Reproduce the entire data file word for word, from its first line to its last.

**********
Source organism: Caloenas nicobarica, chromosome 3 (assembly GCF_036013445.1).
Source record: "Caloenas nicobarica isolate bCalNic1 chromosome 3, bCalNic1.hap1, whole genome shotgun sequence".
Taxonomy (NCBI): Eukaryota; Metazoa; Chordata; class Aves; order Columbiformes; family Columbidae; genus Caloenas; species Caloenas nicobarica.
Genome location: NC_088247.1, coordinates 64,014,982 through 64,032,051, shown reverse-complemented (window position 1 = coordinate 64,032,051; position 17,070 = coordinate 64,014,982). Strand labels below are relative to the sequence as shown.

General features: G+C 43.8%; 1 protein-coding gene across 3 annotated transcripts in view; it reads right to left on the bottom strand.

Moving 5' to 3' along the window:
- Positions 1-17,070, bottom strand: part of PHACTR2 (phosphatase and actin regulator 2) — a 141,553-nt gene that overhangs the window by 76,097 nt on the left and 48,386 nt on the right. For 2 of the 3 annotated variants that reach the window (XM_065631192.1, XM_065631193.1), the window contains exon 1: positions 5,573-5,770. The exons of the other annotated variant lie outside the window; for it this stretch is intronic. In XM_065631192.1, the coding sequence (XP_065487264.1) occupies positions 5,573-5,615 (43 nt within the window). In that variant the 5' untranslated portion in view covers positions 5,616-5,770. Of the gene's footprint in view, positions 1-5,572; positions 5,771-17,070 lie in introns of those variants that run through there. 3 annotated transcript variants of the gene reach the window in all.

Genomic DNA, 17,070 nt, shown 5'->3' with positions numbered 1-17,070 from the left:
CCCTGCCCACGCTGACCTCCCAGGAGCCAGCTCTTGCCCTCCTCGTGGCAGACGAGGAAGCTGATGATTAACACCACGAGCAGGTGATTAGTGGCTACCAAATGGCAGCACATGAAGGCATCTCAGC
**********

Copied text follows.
Source organism: Caloenas nicobarica, chromosome 3 (assembly GCF_036013445.1).
Source record: "Caloenas nicobarica isolate bCalNic1 chromosome 3, bCalNic1.hap1, whole genome shotgun sequence".
Taxonomy (NCBI): Eukaryota; Metazoa; Chordata; class Aves; order Columbiformes; family Columbidae; genus Caloenas; species Caloenas nicobarica.
Genome location: NC_088247.1, coordinates 64,014,982 through 64,032,051, shown reverse-complemented (window position 1 = coordinate 64,032,051; position 17,070 = coordinate 64,014,982). Strand labels below are relative to the sequence as shown.

General features: G+C 43.8%; 1 protein-coding gene across 3 annotated transcripts in view; it reads right to left on the bottom strand.

Moving 5' to 3' along the window:
- Positions 1-17,070, bottom strand: part of PHACTR2 (phosphatase and actin regulator 2) — a 141,553-nt gene that overhangs the window by 76,097 nt on the left and 48,386 nt on the right. For 2 of the 3 annotated variants that reach the window (XM_065631192.1, XM_065631193.1), the window contains exon 1: positions 5,573-5,770. The exons of the other annotated variant lie outside the window; for it this stretch is intronic. In XM_065631192.1, the coding sequence (XP_065487264.1) occupies positions 5,573-5,615 (43 nt within the window). In that variant the 5' untranslated portion in view covers positions 5,616-5,770. Of the gene's footprint in view, positions 1-5,572; positions 5,771-17,070 lie in introns of those variants that run through there. 3 annotated transcript variants of the gene reach the window in all.

Genomic DNA, 17,070 nt, shown 5'->3' with positions numbered 1-17,070 from the left:
CCCTGCCCACGCTGACCTCCCAGGAGCCAGCTCTTGCCCTCCTCGTGGCAGACGAGGAAGCTGATGATTAACACCACGAGCAGGTGATTAGTGGCTACCAAATGGCAGCACATGAAGGCATCTCAGC